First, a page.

Things to do and check when putting together a book or thesis manuscript

This is my list of things I do when pulling together a long manuscript like a book, often from separate files. I tend to delay pulling the separate chapters into a single file or two until quite late, as editing long documents can be a bit unwieldy. But there are certainly some benefits from having a single file.

A conversation with a near-to-completion PhD student made me think this might be useful for others. He asked what things he needed to do while putting his entire thesis together for submission. I was thinking of this as I finalized the draft of the Canguilhem book, so I thought I’d keep a note and put this post together.


Check your thesis or publisher style requirements – this should of course have been done long ago, but worth another look now.

If you put notes to yourself in the text, find them all, resolve and delete. By this I mean things like ‘check’, ‘find ref’, ‘link’ etc. I put these in square brackets, or highlight them, so a simple FIND can locate them all. You don’t want others seeing these. I also sometimes strike through text that might be deleted when editing, and you can search for this or other styles that may lurk in the text.

Style Issues

  • Consistent font, point size etc.
  • Consistent use of headings and subheadings – both in style and hierarchy
  • Uniform line spacing, spacing between paragraphs, indents, numbered and unnumbered lists.
  • Ensure all text is set to correct language (i.e. UK English) and spellcheck
  • Double-check spelling of proper names – ignore all or add to dictionary when spellchecking to catch errors on repeated uses
  • If you use foreign words, ensure they are spelled correctly, accents are correct, and transliteration is done consistently (there can be more than one correct way, but follow a consistent one).
  • Use page numbers, and make sure they actually run in sequence (this can get muddled if adding sections)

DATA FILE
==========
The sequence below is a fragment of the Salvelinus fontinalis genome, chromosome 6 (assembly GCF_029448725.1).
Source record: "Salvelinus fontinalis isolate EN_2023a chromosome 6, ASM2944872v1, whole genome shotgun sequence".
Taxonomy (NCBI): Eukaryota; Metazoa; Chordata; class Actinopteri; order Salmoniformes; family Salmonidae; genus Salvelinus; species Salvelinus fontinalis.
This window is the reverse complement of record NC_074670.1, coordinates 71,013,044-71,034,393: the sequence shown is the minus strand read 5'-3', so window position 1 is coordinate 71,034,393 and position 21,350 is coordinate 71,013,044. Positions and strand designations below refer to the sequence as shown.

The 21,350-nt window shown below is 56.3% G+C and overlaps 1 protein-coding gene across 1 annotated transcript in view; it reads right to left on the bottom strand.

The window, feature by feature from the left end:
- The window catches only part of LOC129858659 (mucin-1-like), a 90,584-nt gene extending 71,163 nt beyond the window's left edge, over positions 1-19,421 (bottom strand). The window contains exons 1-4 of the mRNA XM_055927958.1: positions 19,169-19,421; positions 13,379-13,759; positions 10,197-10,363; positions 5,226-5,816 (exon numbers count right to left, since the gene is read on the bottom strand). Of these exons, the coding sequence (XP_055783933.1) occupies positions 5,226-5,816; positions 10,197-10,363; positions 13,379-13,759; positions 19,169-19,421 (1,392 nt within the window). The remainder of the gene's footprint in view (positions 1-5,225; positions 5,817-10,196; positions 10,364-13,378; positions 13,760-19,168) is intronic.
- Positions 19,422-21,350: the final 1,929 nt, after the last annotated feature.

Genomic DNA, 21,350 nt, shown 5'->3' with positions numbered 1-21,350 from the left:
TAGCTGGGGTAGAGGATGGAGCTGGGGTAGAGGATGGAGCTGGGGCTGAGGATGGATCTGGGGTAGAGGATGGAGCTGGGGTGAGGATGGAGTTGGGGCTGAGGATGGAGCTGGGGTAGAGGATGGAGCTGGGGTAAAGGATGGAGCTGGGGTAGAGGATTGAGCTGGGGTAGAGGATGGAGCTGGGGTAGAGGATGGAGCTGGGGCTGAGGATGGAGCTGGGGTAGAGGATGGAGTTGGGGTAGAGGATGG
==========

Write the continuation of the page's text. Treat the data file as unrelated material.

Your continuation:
• If you have phrases or expressions you overuse, this is a good time to search for them and replace some.


  • Check all references are formatted correctly. If you use Endnote or other referencing software this should be straightforward, but always worth checking carefully.
  • If using notes, ensure full reference on first use, and short reference thereafter.
  • If using a reference list, then check all references appear in text, and vice versa.
  • Check and format the bibliography, if needed. Check rules for alphabetization.
  • Try not to use different editions of the same text, unless there is a point to this.
  • Include names of editors and translators.
  • If you or your publisher insist on ibid and op cit, check this all very carefully. It is very easy for these to get detached or disordered if you move text around.
  • As you merge endnotes from separate files, insert Chapter divides into the note file, and restart note numbering by section.

For more on reading and citing, though mainly for an earlier stage of the project, see here, and on double-checking references here


  • Consistency on style of dates, centuries, numbers (one to ten, 11- or similar), etc.
  • Find double spaces and replace (unless you really want them there…)
  • Find spaces before punctuation marks; double punctuation marks, etc.
  • Single or double quotes – be consistent.
  • If using abbreviations, ensure they are defined on first use.
  • For names of people, first name on first use, surname thereafter, unless there might be confusion with common names.


  • Print and read at least once on paper instead of on screen.
  • Get someone else to read it.

I’m sure there are more. I’ll add more if I think of them, but suggestions or additions very welcome. (Ironically, I had a real job of getting this post to appear as I wanted.)

There are lots more suggestions and links about writing and publishing here.
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